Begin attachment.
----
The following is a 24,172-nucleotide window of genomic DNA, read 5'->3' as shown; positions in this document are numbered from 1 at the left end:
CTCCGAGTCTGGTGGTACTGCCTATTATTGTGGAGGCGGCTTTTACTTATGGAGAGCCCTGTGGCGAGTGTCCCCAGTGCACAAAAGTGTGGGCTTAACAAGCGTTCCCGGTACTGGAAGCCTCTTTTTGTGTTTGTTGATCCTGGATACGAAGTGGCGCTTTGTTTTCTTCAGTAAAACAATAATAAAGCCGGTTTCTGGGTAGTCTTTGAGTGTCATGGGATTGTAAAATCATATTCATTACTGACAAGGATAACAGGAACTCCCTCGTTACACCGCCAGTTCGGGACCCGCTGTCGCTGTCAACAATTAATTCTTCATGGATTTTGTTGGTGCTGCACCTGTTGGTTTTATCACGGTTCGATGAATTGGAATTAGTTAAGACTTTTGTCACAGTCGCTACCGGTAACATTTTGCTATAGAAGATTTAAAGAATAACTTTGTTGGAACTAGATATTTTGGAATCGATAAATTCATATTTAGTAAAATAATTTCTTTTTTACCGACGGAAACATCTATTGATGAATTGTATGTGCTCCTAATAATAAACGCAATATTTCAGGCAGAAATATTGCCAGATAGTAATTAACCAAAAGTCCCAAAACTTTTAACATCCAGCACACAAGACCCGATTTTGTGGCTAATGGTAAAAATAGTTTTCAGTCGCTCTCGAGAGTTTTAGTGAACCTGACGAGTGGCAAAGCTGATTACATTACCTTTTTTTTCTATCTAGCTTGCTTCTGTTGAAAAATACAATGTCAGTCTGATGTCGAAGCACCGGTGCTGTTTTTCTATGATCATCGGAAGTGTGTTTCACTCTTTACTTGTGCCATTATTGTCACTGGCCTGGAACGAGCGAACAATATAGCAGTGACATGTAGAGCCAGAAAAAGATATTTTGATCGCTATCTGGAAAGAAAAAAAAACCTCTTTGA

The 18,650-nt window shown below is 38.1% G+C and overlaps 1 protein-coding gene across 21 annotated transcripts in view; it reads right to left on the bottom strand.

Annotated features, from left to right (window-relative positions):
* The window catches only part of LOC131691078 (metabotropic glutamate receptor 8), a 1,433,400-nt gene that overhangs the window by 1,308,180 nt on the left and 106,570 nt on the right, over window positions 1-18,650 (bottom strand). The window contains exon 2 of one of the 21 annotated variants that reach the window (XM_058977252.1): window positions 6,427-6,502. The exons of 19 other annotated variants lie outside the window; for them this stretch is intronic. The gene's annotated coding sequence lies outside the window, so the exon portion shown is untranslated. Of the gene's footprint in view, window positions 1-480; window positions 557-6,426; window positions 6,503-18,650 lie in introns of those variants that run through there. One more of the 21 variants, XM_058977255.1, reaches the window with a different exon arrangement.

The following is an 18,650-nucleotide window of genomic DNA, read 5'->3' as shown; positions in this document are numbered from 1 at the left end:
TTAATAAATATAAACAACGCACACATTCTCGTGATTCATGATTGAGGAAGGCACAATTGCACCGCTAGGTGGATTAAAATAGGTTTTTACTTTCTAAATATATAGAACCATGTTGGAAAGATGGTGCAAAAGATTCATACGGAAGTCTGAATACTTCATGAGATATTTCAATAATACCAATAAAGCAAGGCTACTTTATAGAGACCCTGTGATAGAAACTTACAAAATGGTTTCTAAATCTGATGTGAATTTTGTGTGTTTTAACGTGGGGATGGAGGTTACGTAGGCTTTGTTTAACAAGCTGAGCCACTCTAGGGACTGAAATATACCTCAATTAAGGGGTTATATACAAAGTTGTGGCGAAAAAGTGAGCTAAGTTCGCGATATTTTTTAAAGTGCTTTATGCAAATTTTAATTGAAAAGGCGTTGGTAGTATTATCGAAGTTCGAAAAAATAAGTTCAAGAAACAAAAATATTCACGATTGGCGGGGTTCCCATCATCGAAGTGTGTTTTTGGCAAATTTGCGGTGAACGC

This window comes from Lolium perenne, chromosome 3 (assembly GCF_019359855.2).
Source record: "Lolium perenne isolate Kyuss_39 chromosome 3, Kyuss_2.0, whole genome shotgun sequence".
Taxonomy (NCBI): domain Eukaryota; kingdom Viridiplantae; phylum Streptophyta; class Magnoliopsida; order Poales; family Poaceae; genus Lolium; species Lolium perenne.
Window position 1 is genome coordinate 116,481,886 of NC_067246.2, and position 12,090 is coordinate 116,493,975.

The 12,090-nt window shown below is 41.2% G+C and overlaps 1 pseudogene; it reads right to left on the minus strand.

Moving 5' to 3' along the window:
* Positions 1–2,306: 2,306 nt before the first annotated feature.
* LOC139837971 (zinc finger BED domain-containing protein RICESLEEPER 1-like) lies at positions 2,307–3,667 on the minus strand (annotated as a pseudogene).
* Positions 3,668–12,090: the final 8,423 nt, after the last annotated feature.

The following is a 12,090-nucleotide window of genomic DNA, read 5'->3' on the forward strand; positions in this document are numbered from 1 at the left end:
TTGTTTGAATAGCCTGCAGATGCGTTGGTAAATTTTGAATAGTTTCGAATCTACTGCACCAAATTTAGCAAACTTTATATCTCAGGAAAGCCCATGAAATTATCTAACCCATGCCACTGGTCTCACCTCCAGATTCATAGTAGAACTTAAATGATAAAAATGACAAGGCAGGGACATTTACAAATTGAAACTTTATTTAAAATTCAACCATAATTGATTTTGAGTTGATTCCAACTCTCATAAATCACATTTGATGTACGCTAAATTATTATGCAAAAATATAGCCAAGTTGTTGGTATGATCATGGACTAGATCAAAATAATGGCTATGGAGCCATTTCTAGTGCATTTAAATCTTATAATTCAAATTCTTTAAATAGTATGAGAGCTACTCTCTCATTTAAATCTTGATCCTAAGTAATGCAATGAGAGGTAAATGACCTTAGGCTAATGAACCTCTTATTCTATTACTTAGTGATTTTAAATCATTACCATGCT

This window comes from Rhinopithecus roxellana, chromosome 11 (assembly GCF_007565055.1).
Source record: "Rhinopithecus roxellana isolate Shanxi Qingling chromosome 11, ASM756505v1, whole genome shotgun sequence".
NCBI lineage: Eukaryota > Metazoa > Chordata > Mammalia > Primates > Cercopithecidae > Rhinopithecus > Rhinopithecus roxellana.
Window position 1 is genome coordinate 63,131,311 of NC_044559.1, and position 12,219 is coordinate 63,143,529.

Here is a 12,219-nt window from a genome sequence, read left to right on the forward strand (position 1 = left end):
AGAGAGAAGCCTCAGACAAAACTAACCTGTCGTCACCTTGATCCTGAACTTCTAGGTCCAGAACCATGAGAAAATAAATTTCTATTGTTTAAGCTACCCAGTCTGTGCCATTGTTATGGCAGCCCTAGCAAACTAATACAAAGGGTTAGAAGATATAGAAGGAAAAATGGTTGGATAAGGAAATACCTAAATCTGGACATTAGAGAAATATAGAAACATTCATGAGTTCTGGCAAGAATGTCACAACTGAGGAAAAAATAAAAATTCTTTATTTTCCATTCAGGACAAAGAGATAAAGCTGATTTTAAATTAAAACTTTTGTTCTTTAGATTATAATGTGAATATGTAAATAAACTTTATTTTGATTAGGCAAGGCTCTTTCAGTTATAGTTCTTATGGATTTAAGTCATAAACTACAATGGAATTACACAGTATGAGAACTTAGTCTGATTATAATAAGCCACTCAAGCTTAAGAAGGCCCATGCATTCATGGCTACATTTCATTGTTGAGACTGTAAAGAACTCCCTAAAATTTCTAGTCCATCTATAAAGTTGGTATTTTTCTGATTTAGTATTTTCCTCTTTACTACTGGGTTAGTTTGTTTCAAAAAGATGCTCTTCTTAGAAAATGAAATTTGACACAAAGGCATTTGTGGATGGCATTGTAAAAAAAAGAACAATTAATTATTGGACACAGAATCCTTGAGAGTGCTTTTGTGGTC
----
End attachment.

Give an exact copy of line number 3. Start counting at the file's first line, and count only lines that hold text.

The 18,650-nt window shown below is 38.1% G+C and overlaps 1 protein-coding gene across 21 annotated transcripts in view; it reads right to left on the bottom strand.